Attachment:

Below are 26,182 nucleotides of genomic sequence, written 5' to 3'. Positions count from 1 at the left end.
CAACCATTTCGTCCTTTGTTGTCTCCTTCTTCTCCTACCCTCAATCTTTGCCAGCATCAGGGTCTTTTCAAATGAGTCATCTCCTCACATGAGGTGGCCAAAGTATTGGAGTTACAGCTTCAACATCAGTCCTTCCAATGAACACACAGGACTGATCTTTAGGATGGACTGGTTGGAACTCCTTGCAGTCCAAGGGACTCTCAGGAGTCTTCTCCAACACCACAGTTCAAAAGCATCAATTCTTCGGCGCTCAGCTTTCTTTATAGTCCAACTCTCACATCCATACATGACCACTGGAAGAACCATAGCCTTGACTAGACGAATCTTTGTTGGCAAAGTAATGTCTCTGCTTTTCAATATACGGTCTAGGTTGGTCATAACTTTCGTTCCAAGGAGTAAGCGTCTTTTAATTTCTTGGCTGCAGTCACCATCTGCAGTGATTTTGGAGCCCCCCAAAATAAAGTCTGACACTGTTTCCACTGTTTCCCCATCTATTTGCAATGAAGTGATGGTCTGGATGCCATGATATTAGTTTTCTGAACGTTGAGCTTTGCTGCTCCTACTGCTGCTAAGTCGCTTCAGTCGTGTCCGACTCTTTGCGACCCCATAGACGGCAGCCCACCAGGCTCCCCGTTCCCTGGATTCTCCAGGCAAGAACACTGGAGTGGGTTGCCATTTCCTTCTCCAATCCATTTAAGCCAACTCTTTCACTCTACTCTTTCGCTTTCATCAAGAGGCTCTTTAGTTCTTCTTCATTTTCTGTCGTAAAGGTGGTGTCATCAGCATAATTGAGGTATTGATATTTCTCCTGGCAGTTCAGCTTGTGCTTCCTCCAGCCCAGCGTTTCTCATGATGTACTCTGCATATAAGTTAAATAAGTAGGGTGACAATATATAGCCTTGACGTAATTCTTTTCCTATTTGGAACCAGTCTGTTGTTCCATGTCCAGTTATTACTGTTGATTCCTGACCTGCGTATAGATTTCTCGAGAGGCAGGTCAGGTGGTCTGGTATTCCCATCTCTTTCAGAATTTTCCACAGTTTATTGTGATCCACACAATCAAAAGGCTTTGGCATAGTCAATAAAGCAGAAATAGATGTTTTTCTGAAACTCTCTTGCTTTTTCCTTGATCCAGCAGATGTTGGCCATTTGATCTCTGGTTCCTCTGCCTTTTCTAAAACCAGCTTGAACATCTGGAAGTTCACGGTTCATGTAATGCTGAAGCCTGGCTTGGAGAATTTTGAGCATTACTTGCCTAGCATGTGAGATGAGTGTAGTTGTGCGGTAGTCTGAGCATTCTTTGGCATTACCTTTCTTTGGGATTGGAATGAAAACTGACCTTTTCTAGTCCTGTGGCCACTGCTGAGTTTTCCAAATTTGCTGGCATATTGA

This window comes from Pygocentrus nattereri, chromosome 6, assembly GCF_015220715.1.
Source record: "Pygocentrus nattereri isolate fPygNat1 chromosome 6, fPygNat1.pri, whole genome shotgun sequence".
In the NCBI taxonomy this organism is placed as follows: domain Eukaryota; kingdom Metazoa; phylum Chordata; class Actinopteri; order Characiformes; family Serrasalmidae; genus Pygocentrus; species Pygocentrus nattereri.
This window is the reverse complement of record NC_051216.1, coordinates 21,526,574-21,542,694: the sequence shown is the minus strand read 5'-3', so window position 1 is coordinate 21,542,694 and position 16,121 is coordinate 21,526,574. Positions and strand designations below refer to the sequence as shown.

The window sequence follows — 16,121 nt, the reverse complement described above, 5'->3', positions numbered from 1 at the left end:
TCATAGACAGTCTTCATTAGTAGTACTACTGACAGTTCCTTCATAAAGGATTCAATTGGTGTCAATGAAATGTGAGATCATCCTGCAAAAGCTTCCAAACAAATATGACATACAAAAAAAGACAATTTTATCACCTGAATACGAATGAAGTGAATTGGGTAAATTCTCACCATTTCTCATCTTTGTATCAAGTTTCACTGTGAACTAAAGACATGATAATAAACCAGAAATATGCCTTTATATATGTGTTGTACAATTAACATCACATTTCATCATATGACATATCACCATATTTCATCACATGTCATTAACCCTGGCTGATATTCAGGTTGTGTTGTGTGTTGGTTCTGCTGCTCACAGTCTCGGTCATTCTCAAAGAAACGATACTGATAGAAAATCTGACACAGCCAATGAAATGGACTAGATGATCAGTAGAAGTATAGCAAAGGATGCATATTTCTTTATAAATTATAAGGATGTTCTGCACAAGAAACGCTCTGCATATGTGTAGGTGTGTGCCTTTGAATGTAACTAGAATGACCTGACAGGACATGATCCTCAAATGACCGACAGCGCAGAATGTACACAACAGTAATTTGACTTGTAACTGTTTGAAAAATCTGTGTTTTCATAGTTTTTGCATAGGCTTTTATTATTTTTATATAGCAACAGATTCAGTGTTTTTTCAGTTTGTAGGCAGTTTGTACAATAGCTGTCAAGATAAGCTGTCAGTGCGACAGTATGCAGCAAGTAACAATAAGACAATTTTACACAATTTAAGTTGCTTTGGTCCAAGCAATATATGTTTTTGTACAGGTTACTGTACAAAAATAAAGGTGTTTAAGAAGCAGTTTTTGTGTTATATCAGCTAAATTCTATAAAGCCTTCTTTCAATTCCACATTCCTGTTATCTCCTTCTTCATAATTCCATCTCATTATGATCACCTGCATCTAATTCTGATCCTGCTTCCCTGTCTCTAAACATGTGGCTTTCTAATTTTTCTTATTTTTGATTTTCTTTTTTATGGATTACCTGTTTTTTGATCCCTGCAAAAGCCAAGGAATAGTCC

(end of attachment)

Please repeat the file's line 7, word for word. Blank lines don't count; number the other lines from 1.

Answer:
The window sequence follows — 16,121 nt, the reverse complement described above, 5'->3', positions numbered from 1 at the left end: